The Eagles (No! Not them) had started out in the mid-60s with Duke Reid’s rival Coxsone Dodd. But by the 1970s they had moved over to Treasure Isle. Here they give us a fine cool vocal group sound in Your Enemy Can’t Hurt You and a organ-heavy Rub It Down, with the latter having a passing resemblance to Toots & The Maytals’ Monkey Man. Taking The Only Living Boy In New York as source material, The Tennors pull a similarly satisfying trick on Weather Report and the prolific Freddie McKay is caught on a rare but accomplished Treasure Isle outing entitled If I Should Make It.

There weren’t many acts who were as constant a presence at Treasure Isle more than Justin Hinds & Dominoes, so it is only right and proper that they are here with the very jolly two part Mighty Redeemer. Tommy McCook bring disc one of Super Bad to its end with the laidback groove of Buck And The Preacher.

We move to disc two of Super Bad with Leroy Sibbles and Junior Byles teaming up on the very catchy, gently skanking Break Up To Make Up. Junior also is represented by Oh Lardy Dah, from his only other Treasure Isle 45. We get another echoing soul reggae belter from Cynthia Richards called Clean Up Woman and then we meet The Willows, led by a singer named Wesley, who also recorded as The Millions on Downtown Records. Their contributions here are Watch A Whisper, a good close harmony number that is followed by a Tommy McCook/Supersonics instro cut and the joyous sound of A-So, which comes complete with a bit of country guitar picking.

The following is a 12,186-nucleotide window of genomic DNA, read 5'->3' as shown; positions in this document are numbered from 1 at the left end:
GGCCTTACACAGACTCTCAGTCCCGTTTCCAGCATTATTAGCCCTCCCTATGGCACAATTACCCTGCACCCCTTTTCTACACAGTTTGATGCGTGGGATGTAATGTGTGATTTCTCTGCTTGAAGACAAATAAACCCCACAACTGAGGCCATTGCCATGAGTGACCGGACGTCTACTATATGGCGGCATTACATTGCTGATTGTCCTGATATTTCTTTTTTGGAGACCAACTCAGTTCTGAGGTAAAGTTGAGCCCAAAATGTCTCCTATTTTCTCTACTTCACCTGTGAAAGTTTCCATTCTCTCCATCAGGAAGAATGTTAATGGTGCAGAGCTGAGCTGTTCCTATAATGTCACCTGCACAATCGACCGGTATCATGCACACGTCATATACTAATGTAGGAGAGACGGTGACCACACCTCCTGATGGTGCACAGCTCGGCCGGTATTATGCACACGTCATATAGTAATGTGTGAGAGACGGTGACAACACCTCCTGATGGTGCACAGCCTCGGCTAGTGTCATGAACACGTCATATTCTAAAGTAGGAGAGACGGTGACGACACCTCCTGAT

Another elusive character is one Albert Tulloch, who only seems to have recorded the mid-paced and soulful He’s An Older Man for Duke Reid in 1973. Far better known of course are The Melodians, one of the key vocal groups of the rocksteady era, who yield a tender Passion Love and Love Makes The World Go Round, the latter of which is delicately heartfelt.

Errol Dunkley shines with the exuberance only youth can bring on Where Must I Go and the tougher Girl You Cried is wonderful. Then we have The Saints, another singing group with a history going back to the mid-1960s. Their gospel-flecked How Long (Must I Wait) and the bright Feeling Good made up the two sides of a superb 1973 single.

Lyn Taitt’s guitar takes centre stage on Adam 12 and Pat Kelly, formerly of The Techniques, pitches his delightful voice marvellously on Nobody (actually a rejigged cover of Bob Dylan’s Just Like A Woman) and Brand New Me. Jamaican music veteran Lascelles Perkins revives the oldie Sentimental Journey and Roof Over My Head by Noel Bunny Brown is sweetly sung and enchanting. Finally, whilst The Maytals were contracted to Island, Toots Hibbert recorded a single for Reid entitled I Feel The Spirit, with The Now Generation backing him. The two sides of this record bring Super Bad to a close. It’s a very r&b/funk influenced sound, a step away from TI’s core values, although as you would imagine excellently sung and played.

Though perhaps not quite the very finest period in Treasure Isle’s illustrious history, Super Bad makes a fair enough case for the works Reid, Smith and Brown put together from 1971 to 1973. There is a wealth of talent to admire through the 2CDs. I found some very listenable tunes and danceable rhythms that were new to me, which is absolute boon to a reggae nut like myself. Super Bad, with big names and lesser known artists stepping up, is full of the kind of joy which melts the heart.

All words by Ian Canty – see his author profile here